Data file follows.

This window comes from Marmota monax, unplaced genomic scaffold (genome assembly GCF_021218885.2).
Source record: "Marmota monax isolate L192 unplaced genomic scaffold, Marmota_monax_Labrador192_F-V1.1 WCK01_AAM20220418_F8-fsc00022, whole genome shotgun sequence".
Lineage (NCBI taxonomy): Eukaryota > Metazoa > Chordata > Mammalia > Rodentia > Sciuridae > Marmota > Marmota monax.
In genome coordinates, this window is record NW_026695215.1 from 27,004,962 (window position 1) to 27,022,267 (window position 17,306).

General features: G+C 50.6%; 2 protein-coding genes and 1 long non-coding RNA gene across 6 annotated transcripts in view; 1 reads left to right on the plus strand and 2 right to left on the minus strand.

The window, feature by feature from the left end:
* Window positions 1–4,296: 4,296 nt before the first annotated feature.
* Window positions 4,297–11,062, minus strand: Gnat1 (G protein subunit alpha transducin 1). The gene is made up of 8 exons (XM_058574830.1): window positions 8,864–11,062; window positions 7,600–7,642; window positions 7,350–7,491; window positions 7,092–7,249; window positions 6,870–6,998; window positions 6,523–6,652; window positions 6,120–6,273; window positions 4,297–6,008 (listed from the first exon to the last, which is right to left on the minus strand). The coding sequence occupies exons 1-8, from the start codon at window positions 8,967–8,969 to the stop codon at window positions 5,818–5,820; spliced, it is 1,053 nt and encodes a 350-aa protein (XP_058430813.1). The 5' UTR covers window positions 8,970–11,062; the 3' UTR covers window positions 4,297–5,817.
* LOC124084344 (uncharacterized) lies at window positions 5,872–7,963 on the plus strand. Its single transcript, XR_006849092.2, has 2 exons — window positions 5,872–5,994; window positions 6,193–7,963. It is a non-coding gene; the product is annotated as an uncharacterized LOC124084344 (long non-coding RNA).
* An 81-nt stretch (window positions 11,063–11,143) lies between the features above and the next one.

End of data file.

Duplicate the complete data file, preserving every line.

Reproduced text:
This window comes from Marmota monax, unplaced genomic scaffold (genome assembly GCF_021218885.2).
Source record: "Marmota monax isolate L192 unplaced genomic scaffold, Marmota_monax_Labrador192_F-V1.1 WCK01_AAM20220418_F8-fsc00022, whole genome shotgun sequence".
Lineage (NCBI taxonomy): Eukaryota > Metazoa > Chordata > Mammalia > Rodentia > Sciuridae > Marmota > Marmota monax.
In genome coordinates, this window is record NW_026695215.1 from 27,004,962 (window position 1) to 27,022,267 (window position 17,306).

General features: G+C 50.6%; 2 protein-coding genes and 1 long non-coding RNA gene across 6 annotated transcripts in view; 1 reads left to right on the plus strand and 2 right to left on the minus strand.

The window, feature by feature from the left end:
* Window positions 1–4,296: 4,296 nt before the first annotated feature.
* Window positions 4,297–11,062, minus strand: Gnat1 (G protein subunit alpha transducin 1). The gene is made up of 8 exons (XM_058574830.1): window positions 8,864–11,062; window positions 7,600–7,642; window positions 7,350–7,491; window positions 7,092–7,249; window positions 6,870–6,998; window positions 6,523–6,652; window positions 6,120–6,273; window positions 4,297–6,008 (listed from the first exon to the last, which is right to left on the minus strand). The coding sequence occupies exons 1-8, from the start codon at window positions 8,967–8,969 to the stop codon at window positions 5,818–5,820; spliced, it is 1,053 nt and encodes a 350-aa protein (XP_058430813.1). The 5' UTR covers window positions 8,970–11,062; the 3' UTR covers window positions 4,297–5,817.
* LOC124084344 (uncharacterized) lies at window positions 5,872–7,963 on the plus strand. Its single transcript, XR_006849092.2, has 2 exons — window positions 5,872–5,994; window positions 6,193–7,963. It is a non-coding gene; the product is annotated as an uncharacterized LOC124084344 (long non-coding RNA).
* An 81-nt stretch (window positions 11,063–11,143) lies between the features above and the next one.